Press freedom and the people's right to know
There has never been a better time for the press in Dominica to take a hard look at itself with a view to do some internal cleansing. As journalists around the world prepare to observe World Press Freedom Day in a few weeks, on May 3rd 2013, this event should serve as a springboard for the media to examine how it has been performing its social responsibility and how it reports, analyses and comments on events and developments in society. Another opportunity to examine itself was presented to the press last week when the Eastern Caribbean Supreme Court ruled in favour of journalist Lennox Linton on the defence of qualified privilege. There are many positive lessons for media practitioners in that judgment.
Everyone, it seems, has acknowledged that the media, both electronic and print, has a vital role to play in these challenging times. But no single organisation has a better perspective on the issues affecting the media than the practitioners themselves. They are, therefore, in the best position to regulate themselves.
As Lindsay Ross, the Executive Director of the Commonwealth Press Union stated recently in the book "Imperfect Freedom: the Case for Self Regulation in the Commonwealth Press" the media has been discussing the issue for sometime but very little has been done otherwise.
"Of course journalists demand a free press but with freedom comes responsibility – a moral perspective which often escapes them," she writes. "If they are not prepared to take responsibility for their own behaviour, then Governments are more than willing to implement regulations on their behalf be it through statutory press bodies or harsh regulations."
What is frightening about the above statement is that Ms. Ross' prediction may soon become reality in Dominica; the process for regulating the media, from Government's perspective, has begun. When the politicians begin to push through control legislation and try to justify it they have a myriad of examples of recent press violations to pick from. For example, there was the recent complaint that certain talk show hosts were openly suggesting that persons should cultivate illegal drugs. If that is not irresponsibility at its highest level, nothing else comes close.
But the problem is not only a Dominican malaise. Jamaican columnist and journalist, Hartley Neita, in two years ago argued that there was a new breed of "non-achievers" passing themselves off as journalists in their capacity as radio talk show hosts. Neita claims that these individuals "have claimed authority over the public and profess to know more about certain professions than the trained professionals themselves".
In his critique of the press in Jamaica, the journalist argues that there are no reporters anymore and news stories have become judgemental feature articles with unearned by-lines. Radio, he said, has become a medium of "suss" and personal spite.
Additionally, he maintained, television has forgotten that it has a role to play in cultivating good behaviour. And he also questions how stations can ever handle unflattering news items about business places which provide free goods and services to media houses.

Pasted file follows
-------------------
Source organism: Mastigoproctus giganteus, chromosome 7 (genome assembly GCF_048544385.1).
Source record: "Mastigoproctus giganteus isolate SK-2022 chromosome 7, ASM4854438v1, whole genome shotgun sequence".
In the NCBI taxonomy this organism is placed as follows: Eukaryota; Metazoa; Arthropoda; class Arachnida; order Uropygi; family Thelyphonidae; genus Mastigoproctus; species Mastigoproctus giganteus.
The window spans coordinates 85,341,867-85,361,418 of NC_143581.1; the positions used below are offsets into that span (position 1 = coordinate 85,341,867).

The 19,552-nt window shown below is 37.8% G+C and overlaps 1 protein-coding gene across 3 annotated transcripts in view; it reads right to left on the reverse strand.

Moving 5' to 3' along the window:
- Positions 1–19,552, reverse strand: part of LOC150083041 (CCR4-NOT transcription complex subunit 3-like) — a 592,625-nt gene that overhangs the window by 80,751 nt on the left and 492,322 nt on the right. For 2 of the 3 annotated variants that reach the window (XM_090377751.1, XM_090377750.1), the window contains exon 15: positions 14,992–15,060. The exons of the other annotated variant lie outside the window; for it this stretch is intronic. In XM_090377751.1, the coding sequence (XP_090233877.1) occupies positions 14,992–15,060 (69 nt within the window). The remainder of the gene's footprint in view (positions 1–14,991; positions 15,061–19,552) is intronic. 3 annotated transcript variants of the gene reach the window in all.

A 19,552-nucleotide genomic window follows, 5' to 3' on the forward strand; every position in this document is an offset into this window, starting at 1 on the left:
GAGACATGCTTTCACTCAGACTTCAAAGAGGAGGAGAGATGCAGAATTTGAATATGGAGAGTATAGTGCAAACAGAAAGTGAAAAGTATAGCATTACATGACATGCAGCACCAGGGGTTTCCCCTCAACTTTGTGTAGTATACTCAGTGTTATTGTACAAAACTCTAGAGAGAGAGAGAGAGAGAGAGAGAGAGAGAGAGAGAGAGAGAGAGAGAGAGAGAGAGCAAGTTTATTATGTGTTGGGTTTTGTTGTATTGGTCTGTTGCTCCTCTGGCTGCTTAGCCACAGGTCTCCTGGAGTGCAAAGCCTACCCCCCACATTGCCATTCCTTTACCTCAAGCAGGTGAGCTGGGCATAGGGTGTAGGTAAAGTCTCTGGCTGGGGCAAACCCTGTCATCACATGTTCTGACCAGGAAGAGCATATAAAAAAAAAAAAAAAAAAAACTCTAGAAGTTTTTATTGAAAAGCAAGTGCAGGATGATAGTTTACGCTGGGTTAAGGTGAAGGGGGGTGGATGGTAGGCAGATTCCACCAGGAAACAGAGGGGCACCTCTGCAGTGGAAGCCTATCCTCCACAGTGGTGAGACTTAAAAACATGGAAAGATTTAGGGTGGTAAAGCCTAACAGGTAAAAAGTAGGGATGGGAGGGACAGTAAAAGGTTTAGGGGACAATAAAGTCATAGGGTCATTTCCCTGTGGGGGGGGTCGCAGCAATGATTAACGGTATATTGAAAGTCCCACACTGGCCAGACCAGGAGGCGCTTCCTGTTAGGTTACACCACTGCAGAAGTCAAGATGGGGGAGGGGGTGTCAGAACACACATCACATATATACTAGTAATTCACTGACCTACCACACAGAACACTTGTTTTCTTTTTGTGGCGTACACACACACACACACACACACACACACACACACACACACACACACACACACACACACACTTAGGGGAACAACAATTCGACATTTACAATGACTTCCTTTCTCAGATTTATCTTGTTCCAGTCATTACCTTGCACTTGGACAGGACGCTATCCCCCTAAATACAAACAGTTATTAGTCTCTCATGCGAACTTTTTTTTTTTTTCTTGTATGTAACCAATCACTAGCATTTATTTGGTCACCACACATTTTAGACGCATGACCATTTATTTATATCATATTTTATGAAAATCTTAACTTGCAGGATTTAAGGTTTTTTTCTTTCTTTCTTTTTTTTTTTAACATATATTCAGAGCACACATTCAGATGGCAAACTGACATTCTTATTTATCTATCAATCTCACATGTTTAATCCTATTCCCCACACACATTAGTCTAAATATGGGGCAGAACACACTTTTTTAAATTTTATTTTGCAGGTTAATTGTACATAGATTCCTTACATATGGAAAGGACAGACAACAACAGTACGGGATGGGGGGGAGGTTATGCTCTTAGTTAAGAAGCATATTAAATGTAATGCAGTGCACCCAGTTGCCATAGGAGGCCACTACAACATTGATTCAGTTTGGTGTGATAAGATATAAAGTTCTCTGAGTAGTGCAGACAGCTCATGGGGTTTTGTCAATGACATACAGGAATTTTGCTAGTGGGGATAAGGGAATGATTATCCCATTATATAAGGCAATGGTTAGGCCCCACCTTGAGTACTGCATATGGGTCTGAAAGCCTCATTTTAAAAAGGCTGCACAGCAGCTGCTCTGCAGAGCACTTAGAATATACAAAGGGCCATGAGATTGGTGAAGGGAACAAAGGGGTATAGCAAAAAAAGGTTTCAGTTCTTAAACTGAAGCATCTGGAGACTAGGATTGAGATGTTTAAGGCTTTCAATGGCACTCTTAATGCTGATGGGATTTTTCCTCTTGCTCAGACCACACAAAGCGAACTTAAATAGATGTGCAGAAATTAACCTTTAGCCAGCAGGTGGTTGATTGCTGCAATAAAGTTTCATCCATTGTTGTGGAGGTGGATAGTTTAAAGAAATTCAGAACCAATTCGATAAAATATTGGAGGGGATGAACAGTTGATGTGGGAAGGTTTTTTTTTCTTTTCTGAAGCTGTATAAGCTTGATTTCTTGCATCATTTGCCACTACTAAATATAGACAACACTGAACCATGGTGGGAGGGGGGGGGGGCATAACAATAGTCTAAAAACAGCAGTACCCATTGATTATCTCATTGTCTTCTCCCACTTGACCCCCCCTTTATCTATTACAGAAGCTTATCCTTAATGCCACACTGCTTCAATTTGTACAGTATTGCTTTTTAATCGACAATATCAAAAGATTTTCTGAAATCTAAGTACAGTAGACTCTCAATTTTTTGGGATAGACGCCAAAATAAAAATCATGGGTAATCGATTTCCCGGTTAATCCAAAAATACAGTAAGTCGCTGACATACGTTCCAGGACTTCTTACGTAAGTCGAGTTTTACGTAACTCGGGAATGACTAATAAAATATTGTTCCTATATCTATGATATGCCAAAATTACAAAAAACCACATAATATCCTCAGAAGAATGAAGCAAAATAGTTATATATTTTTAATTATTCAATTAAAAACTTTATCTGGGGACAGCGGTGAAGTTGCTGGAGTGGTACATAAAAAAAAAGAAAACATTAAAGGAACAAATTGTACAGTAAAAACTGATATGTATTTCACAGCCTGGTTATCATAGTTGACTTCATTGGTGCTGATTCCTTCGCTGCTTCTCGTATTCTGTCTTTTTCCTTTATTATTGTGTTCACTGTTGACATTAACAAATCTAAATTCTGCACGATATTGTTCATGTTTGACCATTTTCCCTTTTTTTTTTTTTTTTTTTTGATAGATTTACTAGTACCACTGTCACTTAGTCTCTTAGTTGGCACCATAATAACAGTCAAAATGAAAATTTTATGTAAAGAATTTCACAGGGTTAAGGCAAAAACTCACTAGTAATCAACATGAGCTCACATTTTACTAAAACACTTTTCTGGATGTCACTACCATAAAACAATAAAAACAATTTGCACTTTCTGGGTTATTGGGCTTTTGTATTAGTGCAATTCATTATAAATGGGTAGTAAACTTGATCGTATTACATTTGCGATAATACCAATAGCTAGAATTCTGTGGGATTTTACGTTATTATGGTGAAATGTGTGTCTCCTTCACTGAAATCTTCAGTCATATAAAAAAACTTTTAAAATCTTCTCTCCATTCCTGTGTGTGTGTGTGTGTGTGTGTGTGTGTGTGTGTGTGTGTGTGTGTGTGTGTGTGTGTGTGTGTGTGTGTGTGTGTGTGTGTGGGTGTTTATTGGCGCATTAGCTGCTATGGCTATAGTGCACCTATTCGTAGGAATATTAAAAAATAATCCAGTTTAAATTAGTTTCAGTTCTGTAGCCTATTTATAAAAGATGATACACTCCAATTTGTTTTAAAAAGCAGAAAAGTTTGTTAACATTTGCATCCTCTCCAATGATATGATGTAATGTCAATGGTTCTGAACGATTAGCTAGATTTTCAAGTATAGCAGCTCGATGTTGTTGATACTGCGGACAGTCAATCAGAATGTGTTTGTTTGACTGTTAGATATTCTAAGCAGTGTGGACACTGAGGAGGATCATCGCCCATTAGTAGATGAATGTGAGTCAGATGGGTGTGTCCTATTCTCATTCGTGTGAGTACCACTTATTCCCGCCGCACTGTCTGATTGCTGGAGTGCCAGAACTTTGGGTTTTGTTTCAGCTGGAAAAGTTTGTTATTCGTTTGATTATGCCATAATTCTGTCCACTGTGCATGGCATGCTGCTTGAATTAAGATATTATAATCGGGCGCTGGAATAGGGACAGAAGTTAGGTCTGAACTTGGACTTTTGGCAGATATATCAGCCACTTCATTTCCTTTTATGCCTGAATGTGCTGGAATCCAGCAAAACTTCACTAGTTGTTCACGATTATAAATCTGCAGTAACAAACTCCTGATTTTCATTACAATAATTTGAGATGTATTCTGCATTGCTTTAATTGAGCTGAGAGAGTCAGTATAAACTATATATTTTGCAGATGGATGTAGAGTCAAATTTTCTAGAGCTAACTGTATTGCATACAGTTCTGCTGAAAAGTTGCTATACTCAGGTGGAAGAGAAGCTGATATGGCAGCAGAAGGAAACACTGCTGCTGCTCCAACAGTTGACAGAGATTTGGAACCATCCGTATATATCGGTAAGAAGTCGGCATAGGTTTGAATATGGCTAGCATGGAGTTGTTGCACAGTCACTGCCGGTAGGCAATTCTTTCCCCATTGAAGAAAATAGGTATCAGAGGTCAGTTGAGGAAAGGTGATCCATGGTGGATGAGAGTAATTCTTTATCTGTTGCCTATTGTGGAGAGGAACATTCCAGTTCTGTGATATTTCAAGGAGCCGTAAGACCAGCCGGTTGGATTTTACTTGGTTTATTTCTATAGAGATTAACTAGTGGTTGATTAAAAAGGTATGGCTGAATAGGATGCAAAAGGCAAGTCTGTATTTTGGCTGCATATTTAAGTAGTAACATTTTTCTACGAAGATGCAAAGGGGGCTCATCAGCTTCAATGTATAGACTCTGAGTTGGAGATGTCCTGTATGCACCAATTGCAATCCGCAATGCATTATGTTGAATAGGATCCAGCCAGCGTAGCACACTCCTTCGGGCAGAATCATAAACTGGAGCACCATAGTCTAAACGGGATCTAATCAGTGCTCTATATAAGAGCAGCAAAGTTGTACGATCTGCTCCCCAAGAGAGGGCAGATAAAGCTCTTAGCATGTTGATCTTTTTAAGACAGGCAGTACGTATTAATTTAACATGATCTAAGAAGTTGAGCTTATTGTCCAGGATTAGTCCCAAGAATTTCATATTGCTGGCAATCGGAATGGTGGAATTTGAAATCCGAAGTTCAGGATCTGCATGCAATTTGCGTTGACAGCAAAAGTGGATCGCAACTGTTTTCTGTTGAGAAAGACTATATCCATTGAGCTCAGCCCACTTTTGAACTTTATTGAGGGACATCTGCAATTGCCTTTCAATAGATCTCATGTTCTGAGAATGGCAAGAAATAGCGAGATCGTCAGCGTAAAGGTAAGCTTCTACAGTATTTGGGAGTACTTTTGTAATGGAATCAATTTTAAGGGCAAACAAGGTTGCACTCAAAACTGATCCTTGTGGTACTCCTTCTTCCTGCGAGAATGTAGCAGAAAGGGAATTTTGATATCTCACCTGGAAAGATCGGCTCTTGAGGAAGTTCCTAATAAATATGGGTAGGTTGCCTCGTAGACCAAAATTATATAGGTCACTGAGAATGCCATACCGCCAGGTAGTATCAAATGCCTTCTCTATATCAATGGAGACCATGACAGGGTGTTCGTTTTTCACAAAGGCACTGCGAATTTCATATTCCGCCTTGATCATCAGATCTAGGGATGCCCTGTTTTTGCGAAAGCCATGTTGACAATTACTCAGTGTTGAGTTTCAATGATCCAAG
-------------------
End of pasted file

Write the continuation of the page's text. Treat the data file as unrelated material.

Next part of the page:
All this suggests that media practitioners have to begin to do a lot of introspection if the profession is to be given the respect it deserves and yearns for.
To earn that regard, journalists must heed their own canon of commitment to truth, to the pursuit of accuracy, fairness and objectivity and to strive to clearly differentiate news from advertising, promotion and comment. Then there is the issue of truth, balance and fairness.
Discussions on the role of the press will inevitably arise during the period of the observance of Press Freedom Day. Some people have argued that the primary role of the free press is to promote the protection of the public interest whatever that is conceived to be. Others are convinced that the press should only disseminate good, positive and wholesome views and opinions, or should inform and relate only facts and events which educate society.
Whatever the various roles the media may have, it must never give up its position as an independent force within society. It must never become the echo chamber of government officials or politicians or anyone else. Journalists should strive to be able to make judgements about the meaning of the information it gathers and it should not be hindered in its dissemination to the public.
Now, what ought to be the relationship between Government and the media? Some people are of the view that due to the nature of the two systems, the relationships are mainly antagonistic. However, Government can help the press to be of greater assistance to the nation if the officials become more open in the delivery of information. Too often officials hoard information while the media relies on "sources" to leak vital information of public interest.
As has been demonstrated around the world, the media does influence economic, political and social outcomes. The power of the pres lies in its ability to quickly and efficiently disseminate saleable data, facts and information. That's what makes the press so powerful – the ability to influence opinion and to distribute and control information. Persons who are in power know this and persons who want to wield power are extremely conscious of that fact.
In the final analysis, freedom of the press, which is always the focus of Press Freedom Day, is not only the right to broadcast and print without Government restraint or the suffocating effect of libel laws. But most fundamentally press freedom is the right of the public to be fully and accurately, informed on matters which will help them become better citizens. The ECSC judgment in the Linton v Pinard-Byrne case issued last week makes these points abundantly clear.